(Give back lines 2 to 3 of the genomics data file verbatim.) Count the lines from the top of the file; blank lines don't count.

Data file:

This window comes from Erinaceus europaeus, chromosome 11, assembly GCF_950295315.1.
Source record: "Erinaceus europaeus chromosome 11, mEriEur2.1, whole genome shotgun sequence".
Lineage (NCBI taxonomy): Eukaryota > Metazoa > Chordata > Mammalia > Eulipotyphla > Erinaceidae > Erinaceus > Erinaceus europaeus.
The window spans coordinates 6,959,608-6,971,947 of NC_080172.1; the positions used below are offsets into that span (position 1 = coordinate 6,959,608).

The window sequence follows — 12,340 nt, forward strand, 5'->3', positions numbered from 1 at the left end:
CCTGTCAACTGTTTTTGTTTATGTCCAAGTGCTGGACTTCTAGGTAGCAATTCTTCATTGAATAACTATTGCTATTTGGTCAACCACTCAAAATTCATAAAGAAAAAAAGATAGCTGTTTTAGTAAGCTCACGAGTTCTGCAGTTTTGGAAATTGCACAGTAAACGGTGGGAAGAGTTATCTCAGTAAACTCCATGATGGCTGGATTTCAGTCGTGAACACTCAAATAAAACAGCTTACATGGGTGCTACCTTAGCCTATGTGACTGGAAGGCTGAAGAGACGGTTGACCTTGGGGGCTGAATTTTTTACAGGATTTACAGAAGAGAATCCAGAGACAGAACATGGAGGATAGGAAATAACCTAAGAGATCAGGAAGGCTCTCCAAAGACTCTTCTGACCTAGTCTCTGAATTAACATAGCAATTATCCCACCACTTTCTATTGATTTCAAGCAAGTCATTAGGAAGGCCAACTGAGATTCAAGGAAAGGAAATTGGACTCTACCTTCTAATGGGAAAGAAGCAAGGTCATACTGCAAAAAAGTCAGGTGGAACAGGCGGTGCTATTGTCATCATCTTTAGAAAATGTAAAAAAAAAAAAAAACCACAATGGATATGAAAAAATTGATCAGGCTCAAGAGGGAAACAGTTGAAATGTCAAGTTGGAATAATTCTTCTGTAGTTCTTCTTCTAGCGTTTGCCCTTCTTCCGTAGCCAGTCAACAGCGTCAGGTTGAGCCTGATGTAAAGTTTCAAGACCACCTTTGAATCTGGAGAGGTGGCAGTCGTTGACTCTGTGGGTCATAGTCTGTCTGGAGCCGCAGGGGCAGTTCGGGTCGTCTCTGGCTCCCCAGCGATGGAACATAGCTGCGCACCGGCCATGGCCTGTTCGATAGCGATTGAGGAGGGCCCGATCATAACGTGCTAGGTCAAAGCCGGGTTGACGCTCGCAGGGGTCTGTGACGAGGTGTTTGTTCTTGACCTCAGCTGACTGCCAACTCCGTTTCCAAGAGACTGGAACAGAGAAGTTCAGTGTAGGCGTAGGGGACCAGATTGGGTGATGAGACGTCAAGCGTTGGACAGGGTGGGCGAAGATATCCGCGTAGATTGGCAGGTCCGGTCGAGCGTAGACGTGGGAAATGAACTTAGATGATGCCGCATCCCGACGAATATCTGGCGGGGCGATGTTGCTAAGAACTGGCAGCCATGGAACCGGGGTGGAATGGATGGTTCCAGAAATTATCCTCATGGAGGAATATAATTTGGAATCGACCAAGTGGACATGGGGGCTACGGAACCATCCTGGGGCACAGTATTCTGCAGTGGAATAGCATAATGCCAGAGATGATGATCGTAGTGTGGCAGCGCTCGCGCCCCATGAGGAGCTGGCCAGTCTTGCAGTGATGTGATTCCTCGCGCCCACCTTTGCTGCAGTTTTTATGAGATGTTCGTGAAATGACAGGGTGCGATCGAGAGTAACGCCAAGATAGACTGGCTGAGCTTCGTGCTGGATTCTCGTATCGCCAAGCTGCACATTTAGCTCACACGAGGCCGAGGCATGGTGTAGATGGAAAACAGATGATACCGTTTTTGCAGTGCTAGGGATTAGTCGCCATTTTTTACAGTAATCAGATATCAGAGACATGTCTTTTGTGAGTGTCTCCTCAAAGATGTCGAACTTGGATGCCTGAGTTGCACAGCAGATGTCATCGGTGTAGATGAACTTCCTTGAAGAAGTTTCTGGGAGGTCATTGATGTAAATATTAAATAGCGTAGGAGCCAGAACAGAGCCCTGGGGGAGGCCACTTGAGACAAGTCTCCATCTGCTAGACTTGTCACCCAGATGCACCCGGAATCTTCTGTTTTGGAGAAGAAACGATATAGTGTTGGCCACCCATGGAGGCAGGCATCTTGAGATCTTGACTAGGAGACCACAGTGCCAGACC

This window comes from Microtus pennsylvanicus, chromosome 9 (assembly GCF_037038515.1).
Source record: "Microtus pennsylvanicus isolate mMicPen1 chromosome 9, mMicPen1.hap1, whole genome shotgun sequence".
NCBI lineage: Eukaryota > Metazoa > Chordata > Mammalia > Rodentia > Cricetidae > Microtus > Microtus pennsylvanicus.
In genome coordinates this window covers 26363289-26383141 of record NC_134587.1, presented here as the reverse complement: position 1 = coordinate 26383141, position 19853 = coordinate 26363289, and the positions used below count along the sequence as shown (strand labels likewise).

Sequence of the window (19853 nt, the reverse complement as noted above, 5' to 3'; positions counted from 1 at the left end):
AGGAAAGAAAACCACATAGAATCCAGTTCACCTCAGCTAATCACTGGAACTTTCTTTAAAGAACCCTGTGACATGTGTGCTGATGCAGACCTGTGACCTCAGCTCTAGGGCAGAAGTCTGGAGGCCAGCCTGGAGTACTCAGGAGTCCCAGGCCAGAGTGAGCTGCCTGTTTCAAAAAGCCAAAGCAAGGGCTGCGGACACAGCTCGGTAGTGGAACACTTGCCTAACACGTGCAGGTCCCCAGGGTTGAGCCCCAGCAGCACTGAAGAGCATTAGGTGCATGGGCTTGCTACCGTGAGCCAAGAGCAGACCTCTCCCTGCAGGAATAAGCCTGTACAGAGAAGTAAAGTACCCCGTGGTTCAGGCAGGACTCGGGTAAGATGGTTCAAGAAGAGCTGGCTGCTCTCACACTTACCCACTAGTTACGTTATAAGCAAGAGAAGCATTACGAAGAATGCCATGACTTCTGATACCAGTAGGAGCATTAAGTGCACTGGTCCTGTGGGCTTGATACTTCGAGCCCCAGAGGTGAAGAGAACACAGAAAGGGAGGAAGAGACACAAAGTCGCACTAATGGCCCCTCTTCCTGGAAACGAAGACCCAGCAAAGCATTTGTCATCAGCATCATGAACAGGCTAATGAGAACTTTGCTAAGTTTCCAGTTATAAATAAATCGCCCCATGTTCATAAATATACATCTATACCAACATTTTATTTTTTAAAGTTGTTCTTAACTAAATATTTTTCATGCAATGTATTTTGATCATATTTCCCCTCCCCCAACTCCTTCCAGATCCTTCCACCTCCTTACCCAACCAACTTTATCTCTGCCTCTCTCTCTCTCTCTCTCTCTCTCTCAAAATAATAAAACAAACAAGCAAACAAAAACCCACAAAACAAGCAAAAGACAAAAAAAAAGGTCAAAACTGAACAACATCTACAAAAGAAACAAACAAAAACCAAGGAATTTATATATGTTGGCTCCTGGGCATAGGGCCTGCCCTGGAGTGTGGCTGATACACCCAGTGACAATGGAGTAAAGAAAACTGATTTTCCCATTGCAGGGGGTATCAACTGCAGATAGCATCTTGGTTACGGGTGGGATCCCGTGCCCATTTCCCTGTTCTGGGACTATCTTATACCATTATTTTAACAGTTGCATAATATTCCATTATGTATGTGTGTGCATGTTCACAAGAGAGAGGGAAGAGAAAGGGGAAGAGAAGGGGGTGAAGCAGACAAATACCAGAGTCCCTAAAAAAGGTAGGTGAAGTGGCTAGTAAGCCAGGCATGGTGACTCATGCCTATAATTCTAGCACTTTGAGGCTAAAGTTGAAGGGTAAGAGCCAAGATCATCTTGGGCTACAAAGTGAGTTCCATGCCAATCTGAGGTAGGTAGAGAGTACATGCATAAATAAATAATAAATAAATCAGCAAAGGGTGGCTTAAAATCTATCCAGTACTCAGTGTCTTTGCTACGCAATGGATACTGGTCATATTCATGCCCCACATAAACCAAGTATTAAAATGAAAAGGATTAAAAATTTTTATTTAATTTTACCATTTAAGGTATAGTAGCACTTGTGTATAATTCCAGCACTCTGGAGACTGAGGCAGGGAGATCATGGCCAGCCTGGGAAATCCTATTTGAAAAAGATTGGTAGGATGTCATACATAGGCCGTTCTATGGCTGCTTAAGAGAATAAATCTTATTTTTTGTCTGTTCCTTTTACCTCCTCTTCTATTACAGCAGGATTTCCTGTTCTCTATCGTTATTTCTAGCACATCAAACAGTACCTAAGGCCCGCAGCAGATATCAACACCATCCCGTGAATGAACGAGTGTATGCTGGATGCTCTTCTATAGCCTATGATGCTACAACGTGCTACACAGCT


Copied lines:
Source record: "Erinaceus europaeus chromosome 11, mEriEur2.1, whole genome shotgun sequence".
Lineage (NCBI taxonomy): Eukaryota > Metazoa > Chordata > Mammalia > Eulipotyphla > Erinaceidae > Erinaceus > Erinaceus europaeus.